Helge Chr. Pedersen
UiT – Norges arktiske universitet
How have Aboriginal people shaped Canadian sport and how has Canadian sport contributed to shaping aboriginal people? What historical, political, cultural and economic contexts need to be taken into account to understand Aboriginal sport in Canada? These are questions addressed in Janice Forsyth and Audrey R. Giles’ book.
Aboriginal Peoples and Sport in Canada is the first academic book on Aboriginal sport in Canada to be published. This makes it an important book for several reasons. First of all it raises the awareness of the importance of aboriginal sport as a field of research both in its own right and as a window through which one can view a variety of different historical, cultural and social issues such as health, gender and race relations, cultural practices, colonialism and post-colonialism, and ethno-politics and self-determination. Secondly it is an essential resource for all researchers, students and members of the general public that are interested in the field of sport, ethnicity and power.
The book’s content is divided into two parts which both raises important questions such as: Has sport and the understanding of how it should be organized the same meaning between Aboriginal and non-Aboriginal peoples and among Aboriginal peoples? How do power relations influence Aboriginal peoples’ ability to participate in sport and to implement their own visions for sport?
The first part consists of historical perspectives on Aboriginal peoples in sport and recreation. Janice Forsyth examines how sport became a part of Aboriginal education in the residential school system and what sport meant to Aboriginal pupils and ultimately to Aboriginal society. M. Ann Hall demonstrates what role women have played in the history of Aboriginal sport, while Christine M. O’Bonsawin shows how Aboriginal culture has been used in Canadian-hosted Olympic Games to promote and celebrate civic and national identity.
Part two consists of contemporary issues and analyses a variety of different aspects of Aboriginal sporting life. Victoria Paraschak discusses Aboriginal peoples and the construction of Canadian sports policy. Aboriginal games is analyzed from two different angles: Audry R. Giles examines the Dene Games and the participation of Women and Girls, while Michael Heine studies performance indicators at the Arctic Winter Games. Joannie Halas et.al. follows up on Forsyth’s historical study of physical education by analyzing the challenges and opportunities of physical education for Aboriginal youth today. Lynn Lavallée and Lucie Lévesque searches a related topic by examining the promotion of sport and physical activity in Indigenous communities.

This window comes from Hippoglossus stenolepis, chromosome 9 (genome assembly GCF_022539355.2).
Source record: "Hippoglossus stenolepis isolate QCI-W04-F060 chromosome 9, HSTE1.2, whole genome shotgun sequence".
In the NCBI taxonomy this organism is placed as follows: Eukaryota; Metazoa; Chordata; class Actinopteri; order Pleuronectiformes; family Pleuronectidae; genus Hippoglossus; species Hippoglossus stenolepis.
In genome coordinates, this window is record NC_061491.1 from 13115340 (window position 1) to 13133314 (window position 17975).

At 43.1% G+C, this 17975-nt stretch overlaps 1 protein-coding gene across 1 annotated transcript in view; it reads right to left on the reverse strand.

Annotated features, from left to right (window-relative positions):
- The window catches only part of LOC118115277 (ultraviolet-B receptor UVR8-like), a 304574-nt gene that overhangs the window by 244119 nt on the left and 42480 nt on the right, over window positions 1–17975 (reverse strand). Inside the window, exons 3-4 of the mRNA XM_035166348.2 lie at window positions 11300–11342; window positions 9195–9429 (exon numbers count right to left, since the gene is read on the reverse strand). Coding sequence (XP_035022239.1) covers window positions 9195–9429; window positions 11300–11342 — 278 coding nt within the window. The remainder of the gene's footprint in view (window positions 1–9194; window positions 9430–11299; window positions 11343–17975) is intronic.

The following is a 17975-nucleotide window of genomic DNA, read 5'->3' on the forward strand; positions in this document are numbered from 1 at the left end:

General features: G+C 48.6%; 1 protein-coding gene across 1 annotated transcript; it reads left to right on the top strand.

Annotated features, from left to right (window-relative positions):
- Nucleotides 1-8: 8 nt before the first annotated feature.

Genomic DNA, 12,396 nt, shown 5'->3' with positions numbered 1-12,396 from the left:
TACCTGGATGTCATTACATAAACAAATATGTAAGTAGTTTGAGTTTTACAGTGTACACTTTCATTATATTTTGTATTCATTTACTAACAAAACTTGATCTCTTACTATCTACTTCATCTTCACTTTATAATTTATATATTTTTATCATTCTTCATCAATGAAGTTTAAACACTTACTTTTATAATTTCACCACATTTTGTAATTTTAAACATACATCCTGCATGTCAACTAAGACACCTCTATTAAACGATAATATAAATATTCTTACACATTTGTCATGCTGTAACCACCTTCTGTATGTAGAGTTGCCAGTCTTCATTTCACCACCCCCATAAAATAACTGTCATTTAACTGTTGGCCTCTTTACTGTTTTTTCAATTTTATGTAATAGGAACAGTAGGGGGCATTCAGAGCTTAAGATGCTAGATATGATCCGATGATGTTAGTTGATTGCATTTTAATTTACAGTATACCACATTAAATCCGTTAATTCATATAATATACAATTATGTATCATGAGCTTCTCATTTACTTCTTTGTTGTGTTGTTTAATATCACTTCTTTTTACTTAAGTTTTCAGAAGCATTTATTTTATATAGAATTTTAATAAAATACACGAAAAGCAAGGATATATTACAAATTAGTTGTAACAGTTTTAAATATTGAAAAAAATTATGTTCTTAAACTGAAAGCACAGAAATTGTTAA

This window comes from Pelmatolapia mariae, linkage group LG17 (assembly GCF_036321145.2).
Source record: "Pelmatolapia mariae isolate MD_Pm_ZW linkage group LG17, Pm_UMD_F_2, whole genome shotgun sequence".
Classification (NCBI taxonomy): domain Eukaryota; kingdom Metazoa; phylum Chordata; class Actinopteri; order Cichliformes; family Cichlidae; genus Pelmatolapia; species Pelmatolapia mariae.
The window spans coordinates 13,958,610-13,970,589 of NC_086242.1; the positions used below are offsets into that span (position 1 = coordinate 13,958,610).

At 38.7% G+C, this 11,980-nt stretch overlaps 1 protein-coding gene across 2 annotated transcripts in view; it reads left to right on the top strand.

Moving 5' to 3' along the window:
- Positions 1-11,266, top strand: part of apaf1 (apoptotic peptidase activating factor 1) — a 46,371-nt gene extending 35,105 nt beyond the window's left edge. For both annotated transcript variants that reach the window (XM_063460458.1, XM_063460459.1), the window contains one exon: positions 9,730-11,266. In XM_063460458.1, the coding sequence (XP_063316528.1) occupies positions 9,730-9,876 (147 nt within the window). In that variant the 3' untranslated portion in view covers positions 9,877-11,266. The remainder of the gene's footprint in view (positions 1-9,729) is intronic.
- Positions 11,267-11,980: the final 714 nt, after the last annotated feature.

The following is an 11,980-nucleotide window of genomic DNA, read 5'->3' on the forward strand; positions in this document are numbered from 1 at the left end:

The theoretical perspectives in this book are diverse. Tension, power relations and conflict are underlying subjects in many of the chapters, subjects that are connected to Canada’s colonial past and post-colonial present: Tension and conflict between and amongst different Aboriginal and non-Aboriginal groups and how they play out on the many sporting fields around Canada; power relations shaping Aboriginal sport practices and disciplining Aboriginal peoples and their values and ideas in sport; conflicts and power relations between the Canadian government (on different levels) and Aboriginal peoples in sport.
If I am to criticize the book in any way, it must be for this rather one-sided understanding of sport as primarily a tool to discipline and assimilate Aboriginal peoples and the way it sees sport as mainly an arena for tension, conflict and asymmetric power relations between and amongst Aboriginal and non-Aboriginal peoples. To balance these perspectives, more emphasis might have been given to sport’s own value in Aboriginal communities and to the role of sport as a meeting place and as an arena for integration across different types of borders – be it ethnic, social or cultural borders.
All in all, this book is well worth its price for several reasons. It offers a welcoming insight into the structure and organization of Canadian sport in general and aboriginal sport in particular. Furthermore it discusses and problematizes terms such as “aboriginal”, “sport” and “aboriginal sport”. To an outsider like this reviewer, who does not know Canadian sport extensively, nor comprehensibly know the academic discourses on aboriginal history and culture in Canada, these discussions make the book very interesting and fruitful. In the Scandinavian context the questions explored in this book are equally important and relevant, but neglected. Scandinavia has its own indigenous population, the Sámi, whose history has many parallels to the history of Aboriginal peoples in Canada. The Sámi has a long and proud sporting history in Norway, Finland and Sweden just as this book shows Aboriginal peoples to have in Canada. Research on contemporary and historical issues in Scandinavian sport can gain inspiration and valuable theoretical and empirical insights from the findings in this book, insights that should inspire more research on Indigenous sport in Scandinavia.
Copyright © Helge Chr. Pedersen 2015